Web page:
# Calculating initial velocity

1. Oct 2, 2005

### babbagee

An egg is thrown nearly vertically upward from a point near the cornice of a tall building. It just misses the cornice on the way down and passes a point a distance 50.0 m below its starting point at a time 5.00 s after it leaves the thrower's hand. Air resistance may be ignored.

I tried alot of methods but I keep getting it wrong. I am doing this online so it tells me weather the answer is right or wrong. I tried finding the time it takes to travel the 50m and then subtracting that from the total time to see how long it was in the air from the origin to the time it reaches the origin again. But that did not seem to work. Can someone point me in the right direction. I dont want the answer just give me some hints.

Thanks

2. Oct 2, 2005

### Integral

Staff Emeritus
You did not state the complete problem. What are you looking for?

3. Oct 2, 2005

### babbagee

a.) What is the initial speed of the egg?

b.) How high does it rise above its starting point?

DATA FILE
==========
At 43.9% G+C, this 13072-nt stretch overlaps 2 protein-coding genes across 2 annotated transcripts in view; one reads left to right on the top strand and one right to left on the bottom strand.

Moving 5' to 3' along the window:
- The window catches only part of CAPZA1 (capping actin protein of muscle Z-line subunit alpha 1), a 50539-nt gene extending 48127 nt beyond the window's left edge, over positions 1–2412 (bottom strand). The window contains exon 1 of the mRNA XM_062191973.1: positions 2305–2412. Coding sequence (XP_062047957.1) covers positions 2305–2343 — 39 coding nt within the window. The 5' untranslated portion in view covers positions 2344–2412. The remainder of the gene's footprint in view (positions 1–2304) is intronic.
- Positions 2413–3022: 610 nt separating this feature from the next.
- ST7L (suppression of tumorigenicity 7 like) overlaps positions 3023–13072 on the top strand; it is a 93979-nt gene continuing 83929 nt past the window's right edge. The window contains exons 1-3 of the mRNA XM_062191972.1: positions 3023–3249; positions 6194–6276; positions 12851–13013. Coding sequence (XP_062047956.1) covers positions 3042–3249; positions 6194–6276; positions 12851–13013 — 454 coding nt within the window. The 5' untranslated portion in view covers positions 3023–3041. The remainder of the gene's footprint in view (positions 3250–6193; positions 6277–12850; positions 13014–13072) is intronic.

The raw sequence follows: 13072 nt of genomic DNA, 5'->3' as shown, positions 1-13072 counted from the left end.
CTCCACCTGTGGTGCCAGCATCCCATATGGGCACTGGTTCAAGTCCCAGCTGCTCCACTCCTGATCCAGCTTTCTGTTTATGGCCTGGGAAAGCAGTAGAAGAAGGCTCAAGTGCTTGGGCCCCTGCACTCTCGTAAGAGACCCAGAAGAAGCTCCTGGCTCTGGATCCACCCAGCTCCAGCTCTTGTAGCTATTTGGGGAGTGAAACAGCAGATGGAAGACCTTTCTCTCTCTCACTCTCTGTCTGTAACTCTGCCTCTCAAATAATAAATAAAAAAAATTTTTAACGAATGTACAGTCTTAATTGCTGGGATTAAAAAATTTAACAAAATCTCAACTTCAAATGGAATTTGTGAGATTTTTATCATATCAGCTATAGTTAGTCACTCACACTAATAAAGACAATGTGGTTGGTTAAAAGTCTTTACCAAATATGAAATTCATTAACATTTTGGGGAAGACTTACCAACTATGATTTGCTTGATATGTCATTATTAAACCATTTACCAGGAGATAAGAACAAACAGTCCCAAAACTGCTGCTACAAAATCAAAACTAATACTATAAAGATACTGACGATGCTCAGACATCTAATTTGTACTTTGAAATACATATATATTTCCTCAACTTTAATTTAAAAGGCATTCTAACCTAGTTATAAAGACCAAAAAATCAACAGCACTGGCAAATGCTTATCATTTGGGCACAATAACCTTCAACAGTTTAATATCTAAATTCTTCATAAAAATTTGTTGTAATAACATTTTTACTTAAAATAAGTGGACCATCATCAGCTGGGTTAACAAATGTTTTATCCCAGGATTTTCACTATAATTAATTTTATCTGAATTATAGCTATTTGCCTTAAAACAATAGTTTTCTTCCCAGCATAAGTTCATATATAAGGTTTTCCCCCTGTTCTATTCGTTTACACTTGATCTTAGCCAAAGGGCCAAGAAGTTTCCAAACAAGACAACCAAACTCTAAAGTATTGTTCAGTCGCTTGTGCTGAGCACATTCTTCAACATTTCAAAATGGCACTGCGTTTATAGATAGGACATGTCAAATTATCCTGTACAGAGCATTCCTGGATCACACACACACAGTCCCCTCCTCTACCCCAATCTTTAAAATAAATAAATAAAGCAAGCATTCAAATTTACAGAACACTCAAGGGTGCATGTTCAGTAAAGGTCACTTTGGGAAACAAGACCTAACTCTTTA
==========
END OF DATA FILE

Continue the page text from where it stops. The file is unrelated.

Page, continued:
the second one is easy once i find the intial speed. So I think i only need help with a.

thanks

4. Oct 2, 2005

### Kazza_765

You will need to use one of the equations of motions, but you haven't specified what the question is actually asking you. You are probably having problems here because you are not defining which direction is positive. So pick either up or down to be the positive direction. For example, if up is positive and down is negative, then initial velocity is positive, accelleration is negative, total displacement is -50m. As long as you are consistent with your sign convention, you should be able to just put all the values into one of the formulas and get an answer.

5. Oct 2, 2005

### babbagee

It asks for the intial velocity, and I am not having any trouble with my signs. I been using up as positive and down as negative.

6. Oct 2, 2005

### HallsofIvy

Okay so h(t)= -4.9t2+ vt where "v" is the (unknown) initial velocity (yes, + up, -down) and we are taking the height of the roof to be "0". You know that when t= 5, h(5)= -50. Put those into the equation and solve for v.

7. Oct 2, 2005

### babbagee

Hey thanks,

I was thinking of spliting the problem into two parts, but i guess the eqations take that into consideration, right.